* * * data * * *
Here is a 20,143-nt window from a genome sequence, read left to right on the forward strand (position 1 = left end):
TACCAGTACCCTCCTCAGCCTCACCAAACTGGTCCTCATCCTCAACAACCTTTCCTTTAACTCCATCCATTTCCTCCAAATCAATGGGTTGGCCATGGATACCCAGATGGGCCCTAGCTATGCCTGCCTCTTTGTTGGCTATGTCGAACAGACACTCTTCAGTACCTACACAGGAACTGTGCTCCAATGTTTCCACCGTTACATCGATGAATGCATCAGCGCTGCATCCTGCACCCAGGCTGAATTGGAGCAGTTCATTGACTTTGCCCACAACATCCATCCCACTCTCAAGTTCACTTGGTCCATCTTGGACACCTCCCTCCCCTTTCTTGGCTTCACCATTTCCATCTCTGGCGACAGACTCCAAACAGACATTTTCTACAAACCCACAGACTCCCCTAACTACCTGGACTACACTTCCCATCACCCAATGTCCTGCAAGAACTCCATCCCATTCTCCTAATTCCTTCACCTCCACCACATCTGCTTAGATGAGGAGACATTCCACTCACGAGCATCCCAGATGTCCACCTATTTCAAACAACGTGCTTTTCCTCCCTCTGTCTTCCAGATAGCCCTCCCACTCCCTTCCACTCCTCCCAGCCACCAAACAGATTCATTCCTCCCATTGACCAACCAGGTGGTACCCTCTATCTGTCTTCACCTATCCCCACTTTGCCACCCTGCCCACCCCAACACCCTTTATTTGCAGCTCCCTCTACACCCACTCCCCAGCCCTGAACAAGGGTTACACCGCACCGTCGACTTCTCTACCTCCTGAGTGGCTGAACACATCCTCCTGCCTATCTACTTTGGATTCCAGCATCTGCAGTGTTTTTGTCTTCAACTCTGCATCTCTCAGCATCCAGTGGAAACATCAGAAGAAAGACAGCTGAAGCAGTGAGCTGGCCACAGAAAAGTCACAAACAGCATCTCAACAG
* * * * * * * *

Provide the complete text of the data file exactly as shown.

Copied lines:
Here is a 20,143-nt window from a genome sequence, read left to right on the forward strand (position 1 = left end):
TACCAGTACCCTCCTCAGCCTCACCAAACTGGTCCTCATCCTCAACAACCTTTCCTTTAACTCCATCCATTTCCTCCAAATCAATGGGTTGGCCATGGATACCCAGATGGGCCCTAGCTATGCCTGCCTCTTTGTTGGCTATGTCGAACAGACACTCTTCAGTACCTACACAGGAACTGTGCTCCAATGTTTCCACCGTTACATCGATGAATGCATCAGCGCTGCATCCTGCACCCAGGCTGAATTGGAGCAGTTCATTGACTTTGCCCACAACATCCATCCCACTCTCAAGTTCACTTGGTCCATCTTGGACACCTCCCTCCCCTTTCTTGGCTTCACCATTTCCATCTCTGGCGACAGACTCCAAACAGACATTTTCTACAAACCCACAGACTCCCCTAACTACCTGGACTACACTTCCCATCACCCAATGTCCTGCAAGAACTCCATCCCATTCTCCTAATTCCTTCACCTCCACCACATCTGCTTAGATGAGGAGACATTCCACTCACGAGCATCCCAGATGTCCACCTATTTCAAACAACGTGCTTTTCCTCCCTCTGTCTTCCAGATAGCCCTCCCACTCCCTTCCACTCCTCCCAGCCACCAAACAGATTCATTCCTCCCATTGACCAACCAGGTGGTACCCTCTATCTGTCTTCACCTATCCCCACTTTGCCACCCTGCCCACCCCAACACCCTTTATTTGCAGCTCCCTCTACACCCACTCCCCAGCCCTGAACAAGGGTTACACCGCACCGTCGACTTCTCTACCTCCTGAGTGGCTGAACACATCCTCCTGCCTATCTACTTTGGATTCCAGCATCTGCAGTGTTTTTGTCTTCAACTCTGCATCTCTCAGCATCCAGTGGAAACATCAGAAGAAAGACAGCTGAAGCAGTGAGCTGGCCACAGAAAAGTCACAAACAGCATCTCAACAG